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Here's a powerpoint I created some time ago on Sustainability of Water and Wastewater provisions ~ presented to a Company in UK.

It may be of use or interest to someone and is a downloadable document ~ references are all cited and photo's I think are all creative commons or referenced :-)

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  • Sustainable Development: A view of the community that takes into account the links between the economy, the environment and the society.
  • and Weather Patterns.
    Climate change will result in less available water in summer. Population shifts will lead to localised supply problems.
  • urban pollution and its causes
    Materials we build our houses with – the lead, plastic, copper and galvanised iron that release harmful substances to sewers and drains. Materials we use in our homes in every aspect of everyday life – the furniture fillings, detergents, cleaners, personal care products and even medicines. Chemicals we either put down the drain directly or through washing clothes. Materials that businesses make and use – businesses from fast food to heavy industry. And the run-off from the amenities of modern life we completely take for granted – offices, shops, roads, car parks, cars themselves and the shampoos we use on them. Then there are the pathways into the water environment. Again, like the sources, the pathways are many, various, unnoticed and unnoticeable. They’re the direct discharges from licensed traders into foul water sewers. And direct discharges from unlicensed traders and businesses into foul sewers. They’re the diffuse run-off from all urban areas into surface water sewers – roofs, roads, pavements, parks, railway tracks, monuments. And they’re the diffuse run-off straight into ditches, streams and rivers…. and the washout of air pollution on to land and water; for example mercury from crematoria.
  • Anglers Conservation Association…a unique organisation which fights pollution and other damage to water environments throughout the UK. Water pollution kills hundreds of thousands of fish each year…They make polluters pay hundreds of thousands of pounds in compensation every year and secure injunctions to stop further damage.

    1. 1. Key Challenges to the Sustainability of Water and Wastewater Service Provision in the UK.
    2. 2. Sustain: to continue without lessening, to nourish, to allow to flourish.
    3. 3. Sustainable Development.
    4. 4. Each Day within UK: 16 billion litres water is collected, treated and supplied. 10 billion litres wastewater is collected and treated, returning it safely to the environment.
    5. 5. Key Challenges…
    6. 6. Selected Key Challenge 1
    7. 7. Climate Change!
    8. 8. “Over the last three years we have had some of the hottest, wettest and driest seasons on record instead of our usual kind and gentle climate.”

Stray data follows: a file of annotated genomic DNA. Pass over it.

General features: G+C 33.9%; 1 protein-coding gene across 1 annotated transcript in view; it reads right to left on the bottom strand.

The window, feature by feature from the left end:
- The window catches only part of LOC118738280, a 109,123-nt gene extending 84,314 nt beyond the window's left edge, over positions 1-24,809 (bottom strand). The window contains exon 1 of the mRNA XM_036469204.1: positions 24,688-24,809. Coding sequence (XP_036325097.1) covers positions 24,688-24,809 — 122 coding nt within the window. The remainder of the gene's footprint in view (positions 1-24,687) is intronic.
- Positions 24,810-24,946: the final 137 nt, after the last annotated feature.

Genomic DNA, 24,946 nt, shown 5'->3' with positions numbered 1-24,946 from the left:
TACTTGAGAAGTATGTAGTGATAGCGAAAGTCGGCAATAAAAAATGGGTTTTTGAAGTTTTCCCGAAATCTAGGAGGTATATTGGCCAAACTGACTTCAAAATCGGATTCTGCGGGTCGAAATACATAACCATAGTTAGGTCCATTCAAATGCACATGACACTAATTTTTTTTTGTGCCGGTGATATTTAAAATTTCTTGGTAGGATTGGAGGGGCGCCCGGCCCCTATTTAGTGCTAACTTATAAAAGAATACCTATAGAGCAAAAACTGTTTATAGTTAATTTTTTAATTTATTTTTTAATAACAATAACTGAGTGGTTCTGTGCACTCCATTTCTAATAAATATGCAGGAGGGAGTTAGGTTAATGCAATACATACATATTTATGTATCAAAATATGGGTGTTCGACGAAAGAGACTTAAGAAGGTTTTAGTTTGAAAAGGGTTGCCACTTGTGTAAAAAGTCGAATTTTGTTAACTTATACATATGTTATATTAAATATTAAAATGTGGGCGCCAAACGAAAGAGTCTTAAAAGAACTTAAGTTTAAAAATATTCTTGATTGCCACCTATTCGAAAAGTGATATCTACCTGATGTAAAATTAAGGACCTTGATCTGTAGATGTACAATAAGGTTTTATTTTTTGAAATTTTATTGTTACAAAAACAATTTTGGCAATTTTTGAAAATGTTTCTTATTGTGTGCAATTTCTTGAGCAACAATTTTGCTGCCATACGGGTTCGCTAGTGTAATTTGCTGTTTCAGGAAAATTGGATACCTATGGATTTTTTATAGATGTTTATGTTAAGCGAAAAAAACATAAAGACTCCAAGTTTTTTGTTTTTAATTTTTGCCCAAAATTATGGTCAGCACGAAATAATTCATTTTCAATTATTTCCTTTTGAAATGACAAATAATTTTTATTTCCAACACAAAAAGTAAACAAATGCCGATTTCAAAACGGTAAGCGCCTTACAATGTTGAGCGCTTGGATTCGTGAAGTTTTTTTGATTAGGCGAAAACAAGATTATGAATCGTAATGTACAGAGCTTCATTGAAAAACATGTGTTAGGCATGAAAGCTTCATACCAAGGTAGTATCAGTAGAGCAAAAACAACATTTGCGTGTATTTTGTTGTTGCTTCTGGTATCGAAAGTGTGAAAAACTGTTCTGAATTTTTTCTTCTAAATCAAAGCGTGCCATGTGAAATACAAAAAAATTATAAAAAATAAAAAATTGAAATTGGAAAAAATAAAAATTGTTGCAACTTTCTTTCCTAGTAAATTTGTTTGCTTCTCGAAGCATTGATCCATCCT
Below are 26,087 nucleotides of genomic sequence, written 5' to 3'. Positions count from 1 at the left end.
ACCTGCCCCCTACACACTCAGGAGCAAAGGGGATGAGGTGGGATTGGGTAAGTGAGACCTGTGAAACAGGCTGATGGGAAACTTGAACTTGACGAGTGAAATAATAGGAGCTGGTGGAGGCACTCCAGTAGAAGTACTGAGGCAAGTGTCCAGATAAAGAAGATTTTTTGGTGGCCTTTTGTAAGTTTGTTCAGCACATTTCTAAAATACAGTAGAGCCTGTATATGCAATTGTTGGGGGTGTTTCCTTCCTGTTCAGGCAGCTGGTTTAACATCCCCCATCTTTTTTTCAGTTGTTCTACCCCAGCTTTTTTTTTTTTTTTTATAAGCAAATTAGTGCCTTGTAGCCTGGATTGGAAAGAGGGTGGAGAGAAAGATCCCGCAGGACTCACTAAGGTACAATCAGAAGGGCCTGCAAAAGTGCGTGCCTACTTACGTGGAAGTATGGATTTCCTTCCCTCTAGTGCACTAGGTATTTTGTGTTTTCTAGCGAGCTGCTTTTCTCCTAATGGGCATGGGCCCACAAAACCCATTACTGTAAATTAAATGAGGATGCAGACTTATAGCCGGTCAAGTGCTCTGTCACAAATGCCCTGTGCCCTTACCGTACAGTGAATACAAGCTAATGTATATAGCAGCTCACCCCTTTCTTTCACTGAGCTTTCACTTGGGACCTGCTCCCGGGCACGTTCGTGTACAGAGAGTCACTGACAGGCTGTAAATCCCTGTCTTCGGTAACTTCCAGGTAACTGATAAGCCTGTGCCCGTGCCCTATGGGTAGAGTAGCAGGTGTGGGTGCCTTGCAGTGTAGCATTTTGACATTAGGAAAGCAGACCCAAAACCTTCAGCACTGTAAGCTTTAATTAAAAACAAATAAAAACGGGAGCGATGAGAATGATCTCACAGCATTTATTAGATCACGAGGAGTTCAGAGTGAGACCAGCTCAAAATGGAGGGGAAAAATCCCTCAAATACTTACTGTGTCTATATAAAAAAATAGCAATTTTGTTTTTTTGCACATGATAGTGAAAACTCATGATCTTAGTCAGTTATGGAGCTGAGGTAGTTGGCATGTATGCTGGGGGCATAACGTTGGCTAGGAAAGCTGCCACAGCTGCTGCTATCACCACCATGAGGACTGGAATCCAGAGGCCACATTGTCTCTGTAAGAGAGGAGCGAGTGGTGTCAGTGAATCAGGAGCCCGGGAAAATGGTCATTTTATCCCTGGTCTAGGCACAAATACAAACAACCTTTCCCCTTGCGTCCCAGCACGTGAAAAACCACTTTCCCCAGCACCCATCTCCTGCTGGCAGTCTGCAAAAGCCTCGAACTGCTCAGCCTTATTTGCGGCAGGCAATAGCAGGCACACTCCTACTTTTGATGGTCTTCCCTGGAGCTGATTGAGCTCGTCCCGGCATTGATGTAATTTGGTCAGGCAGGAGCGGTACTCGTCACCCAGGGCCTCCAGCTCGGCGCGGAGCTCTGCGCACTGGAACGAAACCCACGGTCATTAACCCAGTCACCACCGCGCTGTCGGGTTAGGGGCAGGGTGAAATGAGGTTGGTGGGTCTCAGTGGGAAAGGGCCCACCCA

9. 9. Extreme weather events, droughts, storms and floods will become more common and more intense.
    10. 10. “Climate change will impact every aspect of water services, from infrastructure to operations to demand to finances.”
    11. 11. Policies… • Climate Change Bill. • Inter-Governmental Panel on Climate Change (the IPCC)
    12. 12. The Water Industry’s contribution to Climate Change…
    13. 13. • The water industry is directly responsible for around 4 million tons of CO2 every year. ~ ½ % of UK total emissions. • Rising gradually year on year.
    14. 14. The hot water we use at home in baths, showers, washing machines and dishwashers (not including central heating) emits about 30 million tons of carbon dioxide per year. That’s over 5% of the UK’s total annual greenhouse gas emissions.
    15. 15. “We’re getting more efficient at abstracting, treating and supplying water and wastewater services. However, population and consumption growth along with increased standards are driving energy use up.”
    16. 16. Reservoirs will be impacted in terms not just of quantity, but operation, quality and structure.
    17. 17. Assets on the coast and in flood plains will be at more risk from floods, storm damage, coastal erosion and rises in sea level.
    18. 18. Existing sewerage systems were not designed to cope with climate change. Rainfall will be more intense and likely to overwhelm parts of the network and cause local flooding.
    19. 19. The Environment Agency estimates the costs of storm water management for England and Wales could be up to £20billion in the next 25 years.
    20. 20. In the South and South East drought is the most important issue facing many water companies. Ashtead, England, August 12, 2006.
    21. 21. Selected Key Challenge 2
    22. 22. Agricultural Pollution.
    23. 23. Farming uses ~ 75% of UK land. Agriculture contributes about 7% of total UK CO2 emissions.
    24. 24. Agricultural Pollution. • Diffuse - Artificial fertilizer residues, insecticides, herbicides, pesticides and farmyard waste. • Point Source - Milk spillage, silage liquor, cattle and pig slurry. • High nitrate concentrations are found in groundwater and may reach the EU Directive limit of 50mg/litre.
    25. 25. “Eutrophication" reduces oxygen in the water, de-creases plant and animal species and worsens water quality. The effects of possibly agricultural runoff in the Danube can be seen in this SeaWiFS image as the river empties into the Black Sea at the bottom of this image. (NASA).